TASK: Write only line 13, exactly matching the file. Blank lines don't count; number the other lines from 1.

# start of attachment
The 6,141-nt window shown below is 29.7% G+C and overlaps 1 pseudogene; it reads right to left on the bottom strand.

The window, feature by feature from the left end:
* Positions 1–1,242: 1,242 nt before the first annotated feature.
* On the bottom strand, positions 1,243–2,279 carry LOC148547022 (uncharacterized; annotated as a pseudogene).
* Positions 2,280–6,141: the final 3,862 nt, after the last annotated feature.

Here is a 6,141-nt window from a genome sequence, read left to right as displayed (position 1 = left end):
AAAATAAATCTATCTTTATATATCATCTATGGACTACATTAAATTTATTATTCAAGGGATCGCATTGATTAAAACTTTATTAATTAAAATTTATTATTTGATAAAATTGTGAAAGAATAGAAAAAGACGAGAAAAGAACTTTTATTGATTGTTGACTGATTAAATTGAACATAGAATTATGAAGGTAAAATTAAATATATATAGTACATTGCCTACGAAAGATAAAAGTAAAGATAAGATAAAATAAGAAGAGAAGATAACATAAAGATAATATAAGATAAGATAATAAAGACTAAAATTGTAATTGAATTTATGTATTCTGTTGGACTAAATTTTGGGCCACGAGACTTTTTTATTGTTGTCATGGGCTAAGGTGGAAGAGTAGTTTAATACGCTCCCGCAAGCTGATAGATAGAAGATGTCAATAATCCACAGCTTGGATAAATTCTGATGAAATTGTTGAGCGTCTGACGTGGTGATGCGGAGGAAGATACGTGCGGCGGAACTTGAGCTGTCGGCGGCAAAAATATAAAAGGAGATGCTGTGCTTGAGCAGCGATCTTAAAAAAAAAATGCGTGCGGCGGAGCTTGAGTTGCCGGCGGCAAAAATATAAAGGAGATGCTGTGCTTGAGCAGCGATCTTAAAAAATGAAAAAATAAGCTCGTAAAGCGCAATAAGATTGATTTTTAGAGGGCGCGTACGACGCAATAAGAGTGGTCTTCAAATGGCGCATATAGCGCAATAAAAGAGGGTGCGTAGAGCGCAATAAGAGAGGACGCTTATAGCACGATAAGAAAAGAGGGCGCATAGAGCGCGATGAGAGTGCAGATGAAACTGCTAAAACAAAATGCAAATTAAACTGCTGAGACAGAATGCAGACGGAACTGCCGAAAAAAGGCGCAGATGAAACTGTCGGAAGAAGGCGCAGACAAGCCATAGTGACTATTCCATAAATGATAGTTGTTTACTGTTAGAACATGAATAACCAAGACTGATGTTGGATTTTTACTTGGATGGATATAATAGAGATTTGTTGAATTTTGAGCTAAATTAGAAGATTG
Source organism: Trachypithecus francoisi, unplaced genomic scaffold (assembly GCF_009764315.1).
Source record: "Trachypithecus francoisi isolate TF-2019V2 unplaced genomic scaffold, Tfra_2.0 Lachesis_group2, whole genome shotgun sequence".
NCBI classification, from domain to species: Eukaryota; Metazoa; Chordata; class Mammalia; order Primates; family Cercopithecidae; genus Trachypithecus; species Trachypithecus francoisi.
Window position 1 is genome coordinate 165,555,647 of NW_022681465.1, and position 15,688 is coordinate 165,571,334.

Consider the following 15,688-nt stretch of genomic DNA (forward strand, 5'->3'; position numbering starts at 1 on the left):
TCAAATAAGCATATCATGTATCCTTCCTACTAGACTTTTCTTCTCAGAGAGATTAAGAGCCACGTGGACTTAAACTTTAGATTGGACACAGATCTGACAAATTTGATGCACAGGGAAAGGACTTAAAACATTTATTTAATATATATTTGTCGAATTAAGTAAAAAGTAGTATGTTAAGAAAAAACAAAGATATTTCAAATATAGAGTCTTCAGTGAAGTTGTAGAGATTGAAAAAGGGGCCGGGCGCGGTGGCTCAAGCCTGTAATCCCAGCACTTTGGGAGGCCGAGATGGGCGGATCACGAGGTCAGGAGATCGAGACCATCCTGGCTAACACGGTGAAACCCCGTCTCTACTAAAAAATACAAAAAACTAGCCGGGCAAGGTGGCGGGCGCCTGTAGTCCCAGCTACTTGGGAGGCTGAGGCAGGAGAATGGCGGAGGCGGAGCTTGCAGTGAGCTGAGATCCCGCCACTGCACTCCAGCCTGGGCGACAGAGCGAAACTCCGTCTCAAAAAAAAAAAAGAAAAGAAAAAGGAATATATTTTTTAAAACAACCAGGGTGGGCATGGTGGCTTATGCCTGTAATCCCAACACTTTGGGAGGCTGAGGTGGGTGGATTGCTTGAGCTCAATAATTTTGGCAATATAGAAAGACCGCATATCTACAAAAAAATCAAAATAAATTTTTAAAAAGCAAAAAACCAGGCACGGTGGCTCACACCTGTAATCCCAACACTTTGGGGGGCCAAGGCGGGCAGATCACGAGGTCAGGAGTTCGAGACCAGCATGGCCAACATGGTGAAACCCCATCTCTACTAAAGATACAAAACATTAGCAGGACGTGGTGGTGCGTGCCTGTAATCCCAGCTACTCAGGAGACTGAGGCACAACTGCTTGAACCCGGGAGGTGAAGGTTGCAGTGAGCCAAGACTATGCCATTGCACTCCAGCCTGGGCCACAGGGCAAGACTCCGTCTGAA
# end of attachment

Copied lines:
TCAAATAAGCATATCATGTATCCTTCCTACTAGACTTTTCTTCTCAGAGAGATTAAGAGCCACGTGGACTTAAACTTTAGATTGGACACAGATCTGACAAATTTGATGCACAGGGAAAGGACTTAAAACATTTATTTAATATATATTTGTCGAATTAAGTAAAAAGTAGTATGTTAAGAAAAAACAAAGATATTTCAAATATAGAGTCTTCAGTGAAGTTGTAGAGATTGAAAAAGGGGCCGGGCGCGGTGGCTCAAGCCTGTAATCCCAGCACTTTGGGAGGCCGAGATGGGCGGATCACGAGGTCAGGAGATCGAGACCATCCTGGCTAACACGGTGAAACCCCGTCTCTACTAAAAAATACAAAAAACTAGCCGGGCAAGGTGGCGGGCGCCTGTAGTCCCAGCTACTTGGGAGGCTGAGGCAGGAGAATGGCGGAGGCGGAGCTTGCAGTGAGCTGAGATCCCGCCACTGCACTCCAGCCTGGGCGACAGAGCGAAACTCCGTCTCAAAAAAAAAAAAGAAAAGAAAAAGGAATATATTTTTTAAAACAACCAGGGTGGGCATGGTGGCTTATGCCTGTAATCCCAACACTTTGGGAGGCTGAGGTGGGTGGATTGCTTGAGCTCAATAATTTTGGCAATATAGAAAGACCGCATATCTACAAAAAAATCAAAATAAATTTTTAAAAAGCAAAAAACCAGGCACGGTGGCTCACACCTGTAATCCCAACACTTTGGGGGGCCAAGGCGGGCAGATCACGAGGTCAGGAGTTCGAGACCAGCATGGCCAACATGGTGAAACCCCATCTCTACTAAAGATACAAAACATTAGCAGGACGTGGTGGTGCGTGCCTGTAATCCCAGCTACTCAGGAGACTGAGGCACAACTGCTTGAACCCGGGAGGTGAAGGTTGCAGTGAGCCAAGACTATGCCATTGCACTCCAGCCTGGGCCACAGGGCAAGACTCCGTCTGAA